October 2013

Semper Ubi Sub Ubi


It occurred to me the other day that I’m going about this whole monthly update thing wrong. I usually babble on about books or TV or cats for a thousand words or so, and then, in the last paragraph, ask folks to either subscribe or donate to this site. So this month I’m just going to reverse the routine and ask for help up front.

So here’s the deal: about seven years ago, I was diagnosed with primary progressive multiple sclerosis. At the time I was glad they had found an explanation for the strange symptoms that had suddenly appeared (although some of them were apparent 20 years earlier), but, apart from my left leg not working right and intermittent vision problems, I figured it it must be progressing very slowly and wasn’t going to amount to much. Wrong-o-rama. I had apparently failed to fully appreciate the “progressive” part, and, for whatever reason, it has sped up. It’s only six years later and I have seriousĀ  trouble standing, can barely walk, can’t really use my left hand, and my vision only works right about half the time. There are more bizarre and debilitating dimensions to the whole tiresome business, which can be perused at the Wikipedia article. My favorite glitch is that if I do manage to pick up something with my left hand, I have enormous trouble letting go of it. Yes, it’s every bit as creepy as it sounds, and it proved inconvenient the other day when I was using a match held in my left hand to light our broken stove. Bad idea. I couldn’t put it down after the burner lit, but I couldn’t raise my arm to get it close enough to my mouth to blow it out. I ended up prying it free with my right hand in a desperate imitation of Dr. Strangelove. Never a dull moment. Perhaps I should rent myself out for children’s parties.

When I first started this website, I sold email subscriptions mostly to pay the hosting fees, etc. My columns ran in several newspapers, I wrote books and articles for other outlets frequently, and I was getting by. Since 2001, newspapers have atrophied (to put it mildly) and book publishing has been remade in Jeff Bezos’ image, which is to say that living on advances and royalties is a thing of the past. So this website and subscriptions have become a far more important — uncomfortably vital — part of my income. Unfortunately, our readers have not escaped the ravages of our new minimum-wage economy, and lately those vital doubloons have been thin on the ground. And it shows. Our house is full of things we can’t afford to fix, including the stove, water heater, bathroom floor (it’s collapsing), the water softener and my teeth. Our 16-year old car (bought used) needs serious work.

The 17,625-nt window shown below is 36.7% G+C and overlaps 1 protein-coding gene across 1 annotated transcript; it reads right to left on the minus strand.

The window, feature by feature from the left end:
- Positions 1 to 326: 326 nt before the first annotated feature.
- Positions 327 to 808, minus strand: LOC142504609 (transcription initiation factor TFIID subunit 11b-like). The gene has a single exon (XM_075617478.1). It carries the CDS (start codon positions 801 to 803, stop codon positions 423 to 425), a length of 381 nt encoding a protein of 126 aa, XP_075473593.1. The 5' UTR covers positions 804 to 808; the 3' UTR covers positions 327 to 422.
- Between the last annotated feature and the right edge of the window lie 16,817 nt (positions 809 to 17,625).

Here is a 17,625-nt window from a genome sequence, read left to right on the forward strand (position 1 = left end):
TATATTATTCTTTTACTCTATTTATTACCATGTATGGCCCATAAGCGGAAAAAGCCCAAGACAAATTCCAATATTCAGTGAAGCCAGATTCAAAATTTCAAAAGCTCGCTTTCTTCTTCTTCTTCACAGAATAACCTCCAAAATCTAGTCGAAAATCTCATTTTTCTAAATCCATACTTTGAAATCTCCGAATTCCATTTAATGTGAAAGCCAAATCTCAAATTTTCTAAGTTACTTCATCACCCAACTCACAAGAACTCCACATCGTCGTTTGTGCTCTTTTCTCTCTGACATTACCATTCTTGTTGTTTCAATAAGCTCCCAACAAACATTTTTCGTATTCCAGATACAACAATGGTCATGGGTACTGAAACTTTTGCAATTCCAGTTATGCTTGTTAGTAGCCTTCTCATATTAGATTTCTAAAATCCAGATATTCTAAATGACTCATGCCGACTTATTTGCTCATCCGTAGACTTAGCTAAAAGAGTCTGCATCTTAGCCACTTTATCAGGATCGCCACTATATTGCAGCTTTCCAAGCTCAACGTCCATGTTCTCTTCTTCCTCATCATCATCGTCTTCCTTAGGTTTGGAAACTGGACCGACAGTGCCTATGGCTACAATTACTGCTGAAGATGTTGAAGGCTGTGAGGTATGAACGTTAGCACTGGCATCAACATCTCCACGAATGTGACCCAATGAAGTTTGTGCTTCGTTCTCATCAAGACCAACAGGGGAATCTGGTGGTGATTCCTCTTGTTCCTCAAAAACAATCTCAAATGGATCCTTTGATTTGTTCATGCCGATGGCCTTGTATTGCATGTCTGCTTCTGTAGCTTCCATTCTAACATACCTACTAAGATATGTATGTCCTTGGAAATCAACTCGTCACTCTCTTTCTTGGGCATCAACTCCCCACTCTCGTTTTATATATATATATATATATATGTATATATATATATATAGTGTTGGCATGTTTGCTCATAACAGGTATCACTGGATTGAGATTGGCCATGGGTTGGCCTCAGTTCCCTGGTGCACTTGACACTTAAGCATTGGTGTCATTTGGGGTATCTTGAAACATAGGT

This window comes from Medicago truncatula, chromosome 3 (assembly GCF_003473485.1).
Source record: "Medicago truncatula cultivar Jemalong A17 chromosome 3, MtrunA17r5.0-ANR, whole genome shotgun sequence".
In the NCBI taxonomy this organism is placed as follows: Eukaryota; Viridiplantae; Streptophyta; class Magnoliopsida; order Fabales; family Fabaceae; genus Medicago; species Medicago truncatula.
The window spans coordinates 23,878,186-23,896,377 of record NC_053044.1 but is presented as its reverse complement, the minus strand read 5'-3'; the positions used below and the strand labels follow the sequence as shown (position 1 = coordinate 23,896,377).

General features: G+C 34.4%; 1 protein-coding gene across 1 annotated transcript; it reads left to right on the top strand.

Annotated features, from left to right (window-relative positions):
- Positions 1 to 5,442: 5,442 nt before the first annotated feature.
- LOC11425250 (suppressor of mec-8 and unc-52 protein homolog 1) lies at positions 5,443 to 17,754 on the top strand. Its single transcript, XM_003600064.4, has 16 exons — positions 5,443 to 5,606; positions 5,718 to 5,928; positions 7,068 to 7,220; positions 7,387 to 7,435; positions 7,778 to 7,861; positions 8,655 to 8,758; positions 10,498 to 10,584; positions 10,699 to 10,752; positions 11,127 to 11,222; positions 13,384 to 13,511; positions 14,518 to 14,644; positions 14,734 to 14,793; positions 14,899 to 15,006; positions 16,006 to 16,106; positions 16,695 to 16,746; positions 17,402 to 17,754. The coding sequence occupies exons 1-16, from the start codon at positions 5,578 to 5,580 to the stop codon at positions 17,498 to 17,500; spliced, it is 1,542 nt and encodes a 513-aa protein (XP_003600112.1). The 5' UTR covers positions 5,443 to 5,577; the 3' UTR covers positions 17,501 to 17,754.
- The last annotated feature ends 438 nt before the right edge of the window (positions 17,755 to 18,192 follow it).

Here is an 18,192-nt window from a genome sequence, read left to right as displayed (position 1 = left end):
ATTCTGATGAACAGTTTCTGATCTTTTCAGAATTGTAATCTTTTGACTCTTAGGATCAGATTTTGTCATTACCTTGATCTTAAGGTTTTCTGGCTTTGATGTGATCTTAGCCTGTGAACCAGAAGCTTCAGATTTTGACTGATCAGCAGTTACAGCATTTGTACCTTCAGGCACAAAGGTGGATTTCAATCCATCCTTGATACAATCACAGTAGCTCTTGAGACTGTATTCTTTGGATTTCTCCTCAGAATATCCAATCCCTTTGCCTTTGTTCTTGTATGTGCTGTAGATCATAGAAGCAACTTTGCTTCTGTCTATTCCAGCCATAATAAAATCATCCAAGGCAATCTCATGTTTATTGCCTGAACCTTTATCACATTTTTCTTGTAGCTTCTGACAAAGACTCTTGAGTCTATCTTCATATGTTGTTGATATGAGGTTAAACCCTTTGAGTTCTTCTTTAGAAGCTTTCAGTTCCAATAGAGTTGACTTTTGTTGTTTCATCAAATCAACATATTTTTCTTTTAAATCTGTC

So please consider subscribing or donating. Any amount will help; if you have a spare ten grand lying on the piano, that would be awesome, but even $15 is more help to us than most people wanna think about.

Oh yeah, the TV report. There’s been an interesting epilogue to the conversion of OTA (over the air) TV from analog to digital. Many local stations have established digital sub-channels and filled them with old movies and low-cost syndicated shows, mostly from the 1950s and 90s, providing something to watch for folks who can’t afford cable (which is a lot of people). Around here we get, in addition to some really bad movies and horse operas, many of the shows I watched as a kid, including Mister Ed, Sea Hunt, Twelve O’Clock High and my absolute favorite then and now, Highway Patrol with Broderick Crawford. Apart from the weirdly addictive charm of these shows (cop cars with huge tail fins!), they’re notable for the number of major stars who appeared in supporting roles early in their careers. I’ve seen Leonard Nimoy, for instance, playing criminals in at least two Sea Hunt episodes.

Page 1 of 2 | Next page